Bizarre and Stupid

Monday, April 07, 2014

Walter Williams writes a column on what he calls "Bizarre Arguments and Behavior", in which he catalogues explicit or implicit political arguments that are "so asinine that you'd have to be an academic or a leftist to take them seriously". It's hard to tell whether Williams really thinks that even leftists take the arguments seriously, or whether by "bizarre", Williams is focusing more on the affront to common sense or on the fact that so few people get called on them.

Here's my favorite, which would fall into the implicit category:

[T]o reach its secondhand smoke conclusions, the Environmental Protection Agency employed statistical techniques that were grossly dishonest. Some years ago, I had the opportunity to ask a Food and Drug Administration official whether his agency would accept pharmaceutical companies using similar statistical techniques in their drug approval procedures. He just looked at me.
The obvious question, regarding how the EPA got away with this, Williams had already answered with the first part of the above paragraph:
Decades ago, I warned my fellow Americans that the tobacco zealots' agenda was not about the supposed health hazards of secondhand smoke. It was really about control. The fact that tobacco smoke is unpleasant gained them the support of most Americans. By the way, ...
Enough Americans, disliking cigarette smoke, but not being wary enough about the government meddling to make it stop, tossed common sense aside in favor of an expedient excuse for an improper expansion of government power. That is, short-range, disconnected, magical thinking won out.

It is an interesting coincidence that I first encountered the Williams column at a web site that also runs a recurring feature on incompetent criminals. The thought process of criminals, the blanking-out of the big picture (i.e., of all kinds of bad consequences of the behaviors that they contemplate) that Ayn Rand termed "evasion", also leads to strange rationalizations and behavior, the latter sometimes farcical. It bears closer examination:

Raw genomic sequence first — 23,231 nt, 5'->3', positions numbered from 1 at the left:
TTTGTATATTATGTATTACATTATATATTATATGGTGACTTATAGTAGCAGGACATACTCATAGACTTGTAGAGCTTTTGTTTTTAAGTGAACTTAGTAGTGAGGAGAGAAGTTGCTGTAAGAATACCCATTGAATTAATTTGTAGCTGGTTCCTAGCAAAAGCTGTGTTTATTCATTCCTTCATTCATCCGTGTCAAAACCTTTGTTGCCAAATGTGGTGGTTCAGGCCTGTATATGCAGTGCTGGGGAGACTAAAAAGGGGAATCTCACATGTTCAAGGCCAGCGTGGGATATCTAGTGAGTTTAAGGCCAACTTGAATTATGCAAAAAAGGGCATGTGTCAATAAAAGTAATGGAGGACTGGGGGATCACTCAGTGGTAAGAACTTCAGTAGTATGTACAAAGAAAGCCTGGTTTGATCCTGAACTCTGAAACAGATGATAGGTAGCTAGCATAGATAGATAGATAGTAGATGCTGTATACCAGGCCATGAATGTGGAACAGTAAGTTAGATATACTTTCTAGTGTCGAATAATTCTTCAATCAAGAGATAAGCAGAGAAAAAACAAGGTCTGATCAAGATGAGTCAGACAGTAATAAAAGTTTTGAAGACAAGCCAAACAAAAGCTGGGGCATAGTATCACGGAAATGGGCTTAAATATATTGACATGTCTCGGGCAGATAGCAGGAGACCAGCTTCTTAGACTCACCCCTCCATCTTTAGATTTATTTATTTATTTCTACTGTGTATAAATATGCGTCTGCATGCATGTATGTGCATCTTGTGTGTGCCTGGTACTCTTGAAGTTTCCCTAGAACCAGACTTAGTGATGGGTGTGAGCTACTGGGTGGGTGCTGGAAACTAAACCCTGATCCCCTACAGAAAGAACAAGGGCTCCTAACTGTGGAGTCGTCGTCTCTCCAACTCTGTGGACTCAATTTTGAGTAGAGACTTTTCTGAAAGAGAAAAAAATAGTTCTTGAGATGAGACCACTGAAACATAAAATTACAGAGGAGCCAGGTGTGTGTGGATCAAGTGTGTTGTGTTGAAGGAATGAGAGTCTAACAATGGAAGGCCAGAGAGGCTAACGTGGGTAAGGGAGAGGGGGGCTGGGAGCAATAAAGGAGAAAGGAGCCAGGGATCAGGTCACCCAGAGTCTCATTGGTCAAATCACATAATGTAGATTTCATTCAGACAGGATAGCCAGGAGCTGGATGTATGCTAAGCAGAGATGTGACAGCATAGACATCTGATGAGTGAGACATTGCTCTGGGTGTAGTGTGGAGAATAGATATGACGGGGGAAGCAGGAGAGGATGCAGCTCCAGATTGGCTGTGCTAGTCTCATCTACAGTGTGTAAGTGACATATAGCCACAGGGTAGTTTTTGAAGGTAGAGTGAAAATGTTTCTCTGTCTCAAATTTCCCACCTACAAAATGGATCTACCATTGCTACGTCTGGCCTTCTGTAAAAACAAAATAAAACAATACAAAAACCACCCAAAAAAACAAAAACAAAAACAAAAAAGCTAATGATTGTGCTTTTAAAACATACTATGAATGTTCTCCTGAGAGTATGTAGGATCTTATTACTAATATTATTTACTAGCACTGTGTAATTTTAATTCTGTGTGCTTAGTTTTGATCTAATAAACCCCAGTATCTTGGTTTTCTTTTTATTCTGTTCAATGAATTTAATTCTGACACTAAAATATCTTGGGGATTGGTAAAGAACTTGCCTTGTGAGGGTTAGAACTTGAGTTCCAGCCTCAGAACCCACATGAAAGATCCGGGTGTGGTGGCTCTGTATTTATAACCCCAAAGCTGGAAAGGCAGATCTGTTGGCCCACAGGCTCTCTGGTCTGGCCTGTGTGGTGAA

Dropping below the level of a savage, who believes that the magic words he utters have the power to alter reality, they believe that reality can be altered by the power of the words they do not utter--and their magic tool is the blank-out, the pretense that nothing can come into existence past the voodoo of their refusal to identify it.
The criminal wants your money -- so he ignores the fact that you earned it and he could earn some for himself -- and takes it. How is that any different from someone who hates cigarette smoke and has thugs ban cigarettes -- rather than adopting simple measures and exerting a modicum of effort to avoid the smoke whenever possible? And is it any surprise that someone who practices such behavior often enough ends up in (sometimes farcical)  predicaments? (Magical thinking by voters is worse, since it causes even innocent people to suffer the same fate unjustly.)

America is so rife with asinine rules based on ridiculous premises that people of all stripes are becoming alarmed, but the basic solution is easy to see: If someone advocates a given measure -- no matter how appealing it might sound -- more of us should insist on having a good rationale for it or not support it at all. (This is harder than it might seem: In the case of second-hand smoke, one would need solid scientific evidence that it is bad and sound reasons for thinking that banning tobacco is a proper function of government.) There is no room for evasion of any kind on any point -- or the chickens will come home to roost, in the form of a similar rule you at least find inconvenient.

Perhaps if more of us voters insisted on solid arguments from politicians, our neighbors, and ourselves, we would need less solace from "stupid criminal stories", and our society would start becoming less of a paternalistic kleptocracy.


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